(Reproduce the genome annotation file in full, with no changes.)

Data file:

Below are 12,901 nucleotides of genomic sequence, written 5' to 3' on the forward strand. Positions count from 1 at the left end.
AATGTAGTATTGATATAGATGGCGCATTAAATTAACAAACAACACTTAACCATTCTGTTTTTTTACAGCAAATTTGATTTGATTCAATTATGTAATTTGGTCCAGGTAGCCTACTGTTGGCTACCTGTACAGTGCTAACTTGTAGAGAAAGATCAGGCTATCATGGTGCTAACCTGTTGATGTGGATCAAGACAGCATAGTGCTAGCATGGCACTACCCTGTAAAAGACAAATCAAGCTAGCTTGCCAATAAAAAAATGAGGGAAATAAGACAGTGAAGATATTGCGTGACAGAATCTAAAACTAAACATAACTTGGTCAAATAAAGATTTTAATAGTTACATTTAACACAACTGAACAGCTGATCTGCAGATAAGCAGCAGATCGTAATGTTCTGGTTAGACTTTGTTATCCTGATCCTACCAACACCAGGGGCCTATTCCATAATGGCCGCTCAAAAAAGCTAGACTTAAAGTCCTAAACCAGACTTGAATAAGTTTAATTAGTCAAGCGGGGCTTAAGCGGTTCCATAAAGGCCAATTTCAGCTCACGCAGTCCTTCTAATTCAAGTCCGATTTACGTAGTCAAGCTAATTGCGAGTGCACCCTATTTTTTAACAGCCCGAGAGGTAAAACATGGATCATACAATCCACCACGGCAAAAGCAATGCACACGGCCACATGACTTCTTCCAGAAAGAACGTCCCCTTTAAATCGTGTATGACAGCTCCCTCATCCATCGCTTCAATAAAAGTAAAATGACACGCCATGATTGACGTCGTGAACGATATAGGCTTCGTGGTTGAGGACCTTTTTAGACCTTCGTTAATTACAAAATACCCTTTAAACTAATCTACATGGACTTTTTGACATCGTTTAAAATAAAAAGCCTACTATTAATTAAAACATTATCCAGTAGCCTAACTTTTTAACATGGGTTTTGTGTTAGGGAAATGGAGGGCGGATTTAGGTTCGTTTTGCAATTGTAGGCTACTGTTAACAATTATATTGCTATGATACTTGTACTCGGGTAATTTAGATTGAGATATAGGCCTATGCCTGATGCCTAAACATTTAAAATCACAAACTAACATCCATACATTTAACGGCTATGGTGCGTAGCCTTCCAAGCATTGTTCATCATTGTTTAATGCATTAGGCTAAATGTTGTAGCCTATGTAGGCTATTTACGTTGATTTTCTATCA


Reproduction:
Below are 12,901 nucleotides of genomic sequence, written 5' to 3' on the forward strand. Positions count from 1 at the left end.
AATGTAGTATTGATATAGATGGCGCATTAAATTAACAAACAACACTTAACCATTCTGTTTTTTTACAGCAAATTTGATTTGATTCAATTATGTAATTTGGTCCAGGTAGCCTACTGTTGGCTACCTGTACAGTGCTAACTTGTAGAGAAAGATCAGGCTATCATGGTGCTAACCTGTTGATGTGGATCAAGACAGCATAGTGCTAGCATGGCACTACCCTGTAAAAGACAAATCAAGCTAGCTTGCCAATAAAAAAATGAGGGAAATAAGACAGTGAAGATATTGCGTGACAGAATCTAAAACTAAACATAACTTGGTCAAATAAAGATTTTAATAGTTACATTTAACACAACTGAACAGCTGATCTGCAGATAAGCAGCAGATCGTAATGTTCTGGTTAGACTTTGTTATCCTGATCCTACCAACACCAGGGGCCTATTCCATAATGGCCGCTCAAAAAAGCTAGACTTAAAGTCCTAAACCAGACTTGAATAAGTTTAATTAGTCAAGCGGGGCTTAAGCGGTTCCATAAAGGCCAATTTCAGCTCACGCAGTCCTTCTAATTCAAGTCCGATTTACGTAGTCAAGCTAATTGCGAGTGCACCCTATTTTTTAACAGCCCGAGAGGTAAAACATGGATCATACAATCCACCACGGCAAAAGCAATGCACACGGCCACATGACTTCTTCCAGAAAGAACGTCCCCTTTAAATCGTGTATGACAGCTCCCTCATCCATCGCTTCAATAAAAGTAAAATGACACGCCATGATTGACGTCGTGAACGATATAGGCTTCGTGGTTGAGGACCTTTTTAGACCTTCGTTAATTACAAAATACCCTTTAAACTAATCTACATGGACTTTTTGACATCGTTTAAAATAAAAAGCCTACTATTAATTAAAACATTATCCAGTAGCCTAACTTTTTAACATGGGTTTTGTGTTAGGGAAATGGAGGGCGGATTTAGGTTCGTTTTGCAATTGTAGGCTACTGTTAACAATTATATTGCTATGATACTTGTACTCGGGTAATTTAGATTGAGATATAGGCCTATGCCTGATGCCTAAACATTTAAAATCACAAACTAACATCCATACATTTAACGGCTATGGTGCGTAGCCTTCCAAGCATTGTTCATCATTGTTTAATGCATTAGGCTAAATGTTGTAGCCTATGTAGGCTATTTACGTTGATTTTCTATCA